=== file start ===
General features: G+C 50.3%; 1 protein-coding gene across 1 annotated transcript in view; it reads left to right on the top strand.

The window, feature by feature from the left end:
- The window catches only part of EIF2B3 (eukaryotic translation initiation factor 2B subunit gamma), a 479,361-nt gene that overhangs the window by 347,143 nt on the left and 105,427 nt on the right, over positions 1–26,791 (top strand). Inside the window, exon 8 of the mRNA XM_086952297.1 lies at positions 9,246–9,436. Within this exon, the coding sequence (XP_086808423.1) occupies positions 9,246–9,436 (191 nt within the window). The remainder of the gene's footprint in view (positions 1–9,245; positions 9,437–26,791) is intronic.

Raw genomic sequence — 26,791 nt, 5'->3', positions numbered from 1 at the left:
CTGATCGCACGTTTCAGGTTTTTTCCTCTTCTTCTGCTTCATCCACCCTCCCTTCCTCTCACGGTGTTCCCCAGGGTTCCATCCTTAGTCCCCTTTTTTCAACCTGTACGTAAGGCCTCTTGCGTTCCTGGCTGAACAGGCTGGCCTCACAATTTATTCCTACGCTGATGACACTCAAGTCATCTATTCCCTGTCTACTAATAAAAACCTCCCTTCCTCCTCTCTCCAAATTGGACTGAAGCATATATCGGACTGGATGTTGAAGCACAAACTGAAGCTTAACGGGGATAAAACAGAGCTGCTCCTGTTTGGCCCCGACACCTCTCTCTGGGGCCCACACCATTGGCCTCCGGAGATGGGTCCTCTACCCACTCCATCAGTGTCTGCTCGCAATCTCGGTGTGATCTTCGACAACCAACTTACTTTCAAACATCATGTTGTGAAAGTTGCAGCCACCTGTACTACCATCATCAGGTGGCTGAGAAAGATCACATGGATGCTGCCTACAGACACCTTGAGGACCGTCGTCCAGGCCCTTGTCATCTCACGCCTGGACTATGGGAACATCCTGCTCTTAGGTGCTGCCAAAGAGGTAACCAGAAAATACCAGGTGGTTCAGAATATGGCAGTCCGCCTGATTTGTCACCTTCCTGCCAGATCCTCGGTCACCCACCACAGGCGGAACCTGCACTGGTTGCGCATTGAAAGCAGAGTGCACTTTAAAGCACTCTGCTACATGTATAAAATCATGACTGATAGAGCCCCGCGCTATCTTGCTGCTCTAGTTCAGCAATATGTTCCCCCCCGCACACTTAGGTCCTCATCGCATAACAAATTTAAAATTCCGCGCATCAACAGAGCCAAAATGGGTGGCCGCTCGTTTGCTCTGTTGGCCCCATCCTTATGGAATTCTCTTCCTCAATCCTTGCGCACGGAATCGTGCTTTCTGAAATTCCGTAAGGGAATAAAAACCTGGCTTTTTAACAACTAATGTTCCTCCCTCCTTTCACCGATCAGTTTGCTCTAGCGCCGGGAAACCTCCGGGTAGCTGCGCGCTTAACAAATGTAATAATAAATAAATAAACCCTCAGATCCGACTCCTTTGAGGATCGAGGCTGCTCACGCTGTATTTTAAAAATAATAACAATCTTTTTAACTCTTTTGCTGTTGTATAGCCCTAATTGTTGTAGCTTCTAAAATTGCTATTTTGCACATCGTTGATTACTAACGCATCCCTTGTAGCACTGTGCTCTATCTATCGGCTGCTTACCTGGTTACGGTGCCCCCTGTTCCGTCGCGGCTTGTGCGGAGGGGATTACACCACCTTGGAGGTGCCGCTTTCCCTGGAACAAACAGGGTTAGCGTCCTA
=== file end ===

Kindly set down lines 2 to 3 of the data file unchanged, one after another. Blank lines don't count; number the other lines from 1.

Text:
The window, feature by feature from the left end:
- The window catches only part of EIF2B3 (eukaryotic translation initiation factor 2B subunit gamma), a 479,361-nt gene that overhangs the window by 347,143 nt on the left and 105,427 nt on the right, over positions 1–26,791 (top strand). Inside the window, exon 8 of the mRNA XM_086952297.1 lies at positions 9,246–9,436. Within this exon, the coding sequence (XP_086808423.1) occupies positions 9,246–9,436 (191 nt within the window). The remainder of the gene's footprint in view (positions 1–9,245; positions 9,437–26,791) is intronic.